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The Blood of Innocents

September 15, 1963.  I turned four years old that day in Omaha, NE, a long way from Birmingham, Alabama.  I lived with my parents, my two brothers and my sister in a green rented house.  I knew nothing about Sunday School and church choirs and youth groups.  I was woefully ignorant of the Bible.  My parents did not voice the discontents of Black and Brown people.  They didn’t tell us about the four girls who died because they went to a Black church one Sunday morning in their beautiful dresses.  They never told us about how much the White world hated us because we were born with Black skin. They were busy doing life with four children to look after.  My mom was a regular housewife who watched soap operas and talked on the phone with her sisters.  She cleaned the house and did the laundry and cooked the food and took care of us. Daddy went to work, like many fathers did. We didn’t know that 1614 Victor Avenue was in North Omaha where all the Black people were forced to live because of segregation.  I wonder if they saw the story in the Omaha World Herald or watched it on our small black and white TV.  Maybe, but we didn’t talk about it at the dinner table.  Now I’m glad we were sheltered from the hate.  I was a child. I didn’t have the capacity to carry the burdens of hatred: riots, Black bodies hanging from trees, bombs and innocent blood spilled without remorse.

On September 15, 1963, Addie Mae Collins (14), Denise McNair (11), Carole Robertson (14), and Cynthia Wesley (14), went to Sixteenth Street Baptist Church in Birmingham, Alabama, to celebrate Youth Day with “singing songs, reciting poems, praying, and giving encouraging messages in front of hundreds of beaming parents” ( The Color of Compromise, page 13).  They were in the church basement, four girls preparing for an ordinary Sunday, with  nothing more on their minds than the celebration ahead. The bomb exploded, killing them instantly.  Why did this happen?  Why were four young, Black lives destroyed?  Because Black lives didn’t matter.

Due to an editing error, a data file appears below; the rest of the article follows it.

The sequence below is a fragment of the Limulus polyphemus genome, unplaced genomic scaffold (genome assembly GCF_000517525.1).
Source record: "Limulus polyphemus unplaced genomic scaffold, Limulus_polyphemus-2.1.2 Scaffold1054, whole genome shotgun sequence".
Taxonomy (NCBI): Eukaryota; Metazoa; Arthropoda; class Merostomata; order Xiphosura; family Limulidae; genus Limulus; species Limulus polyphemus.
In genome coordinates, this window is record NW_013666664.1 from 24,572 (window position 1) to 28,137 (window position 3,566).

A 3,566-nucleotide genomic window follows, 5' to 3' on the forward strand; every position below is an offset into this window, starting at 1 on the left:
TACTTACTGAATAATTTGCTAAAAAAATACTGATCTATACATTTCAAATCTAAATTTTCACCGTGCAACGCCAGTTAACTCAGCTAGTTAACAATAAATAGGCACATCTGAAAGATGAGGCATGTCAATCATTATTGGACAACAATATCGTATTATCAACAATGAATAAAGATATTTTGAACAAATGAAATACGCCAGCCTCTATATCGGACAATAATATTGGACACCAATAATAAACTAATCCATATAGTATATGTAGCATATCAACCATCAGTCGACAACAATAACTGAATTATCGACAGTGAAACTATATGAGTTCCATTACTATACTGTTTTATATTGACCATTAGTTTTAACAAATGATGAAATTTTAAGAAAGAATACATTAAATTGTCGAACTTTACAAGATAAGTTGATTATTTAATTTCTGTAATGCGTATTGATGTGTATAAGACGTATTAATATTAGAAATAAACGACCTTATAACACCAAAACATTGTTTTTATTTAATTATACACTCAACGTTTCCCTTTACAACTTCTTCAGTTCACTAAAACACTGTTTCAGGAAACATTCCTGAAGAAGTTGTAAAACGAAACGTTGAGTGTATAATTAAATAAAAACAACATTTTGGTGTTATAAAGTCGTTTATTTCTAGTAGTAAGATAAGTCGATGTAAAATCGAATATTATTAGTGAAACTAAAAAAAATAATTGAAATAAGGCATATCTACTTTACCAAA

Charles Morgan, Jr. made a speech the day after at Birmingham’s all-white Young Men’s Business Club. His reflections touched me, though they earned him death threats:  “Who did it?  Who threw that bomb?  Was it a Negro or a white?  The answer should be, ‘We all did it.’  Every last one of us is condemned for that crime and the bombing before it and a decade ago.  We all did it.”  He recognized that no matter who physically planted the dynamite, “all the city’s white residents were complicit in allowing an environment of hatred and racism to persist.” (page 14)  What is most striking is his observation:  “It is all Christians and all their ministers that spoke too late in anguished cries against the violence.  Did those ministers visit the families of the Negroes in their hour of travail?…Do they admit Negroes into their ranks at the church?”

I have taken the space to quote this young man verbatim because his words convey an important reality: the environment of hatred and racism was allowed to continue unabated, helped along by the silence of those who believed in Jesus, those who could have made it their mission to put a stop to it, by welcoming Black lives into their lives and speaking out against racism.  But believers stood by and watched as Black lives were treated like trash. It is not enough to talk about being equal. There must be action to stand up against the darkness.  This is spiritual warfare and the way to win is with the armor of God, the sword of the Spirit, which is the Word of God. The Color of Compromise is one of the many books I’ve read.  In it, Jemar Tisby writes a comprehensive history of the Church’s complicity with systemic racism. I highly recommend it.

White Christians wept that awful day, but they failed to see that they could have stopped it by creating a loving society where God has the supremacy. My dear ones, I’m certain you believe that Black lives matter to God.  We must join together, all races, in the unity of God’s love and become the powerhouse the Church is supposed to be. 
Christ is also the head of the church,    which is his body. He is the beginning,   supreme over all who rise from the dead.    So he is first in everything. Colossians 1:18

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